used to improve performance in Section IV. Performance is
again improved by adding an adaptive velocity update in
Section V. Finally, all of these results are discussed in Section
VI before a summary is given in Section VII.
II. B
ACKGROUND
The first work by the authors that used threshold functions
to control the rate of convergence was also an application to
particle swarm optimization [2]. This application was
conceived of and implemented as an efficient version of
crowding [3] (applied to the population of pbest positions). To
prevent crowding in a population, a new solution that is
accepted into the population should replace its nearest
neighbour. The main weaknesses with crowding is that it is
either slow (requiring p = population size distance calculations
to find the nearest neighbour) or prone to “replacement errors”
(if crowding is applied to only a subset of the population).
Using a threshold function to ensure that new pbest
positions are kept a minimum distance from all existing pbest
positions is not more efficient than standard crowding – it still
requires p distance calculations. The efficiency gain comes
from allowing crowds but disallowing communication within
crowds. In differential evolution (DE) [4], crowded solutions
create short difference vectors which lead to the creation of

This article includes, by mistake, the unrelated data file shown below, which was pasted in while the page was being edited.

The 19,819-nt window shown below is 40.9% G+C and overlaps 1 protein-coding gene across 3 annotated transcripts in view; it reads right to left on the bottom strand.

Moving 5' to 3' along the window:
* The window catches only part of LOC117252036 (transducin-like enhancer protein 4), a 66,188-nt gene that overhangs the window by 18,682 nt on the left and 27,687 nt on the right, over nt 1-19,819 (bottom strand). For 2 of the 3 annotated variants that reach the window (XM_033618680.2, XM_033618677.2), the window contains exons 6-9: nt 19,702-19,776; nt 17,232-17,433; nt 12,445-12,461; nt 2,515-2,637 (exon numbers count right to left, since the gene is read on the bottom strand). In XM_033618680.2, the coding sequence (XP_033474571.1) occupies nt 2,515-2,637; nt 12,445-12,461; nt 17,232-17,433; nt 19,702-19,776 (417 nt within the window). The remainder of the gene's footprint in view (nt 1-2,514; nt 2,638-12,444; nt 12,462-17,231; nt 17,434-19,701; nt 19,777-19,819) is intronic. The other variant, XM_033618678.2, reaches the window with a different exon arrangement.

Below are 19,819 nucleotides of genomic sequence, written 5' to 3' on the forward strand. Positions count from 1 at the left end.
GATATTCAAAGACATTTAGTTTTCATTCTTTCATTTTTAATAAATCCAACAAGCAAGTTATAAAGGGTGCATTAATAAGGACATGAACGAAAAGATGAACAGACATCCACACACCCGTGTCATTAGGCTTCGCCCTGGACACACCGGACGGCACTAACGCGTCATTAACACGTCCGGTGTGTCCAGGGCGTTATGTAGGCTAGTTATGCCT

new solutions close to existing solutions – i.e. crowding begets
more crowding. This “cascading convergence” was reduced by
requiring new solutions to be a minimum distance from their
base solutions – a requirement which needs only a single
distance measurement to enforce [5].
In a particle swarm with a ring topology [1], each particle
only communicates with two neighbouring particles. As long as
a particle does not create a crowd with its two neighbours, a
cascading effect of neighbour after neighbour after neighbour
joining this crowd will not occur. In [2], this was implemented
by ensuring that a particle would not update its pbest position
to be within the threshold of its attracting lbest position – a
requirement which only needs a single distance measurement
to enforce.
In the previous work [2], the goal was to prevent pbest
positions from forming crowds, but it did not prevent the
improvement of existing pbest positions. This initial
implementation has some similarities to niching (e.g. [6]) – as
the pbest positions are kept a minimum distance apart, they
encourage exploration around a more diverse group of
attraction basins. However, maintaining diversity among a set
of known attraction basins does not address how new attraction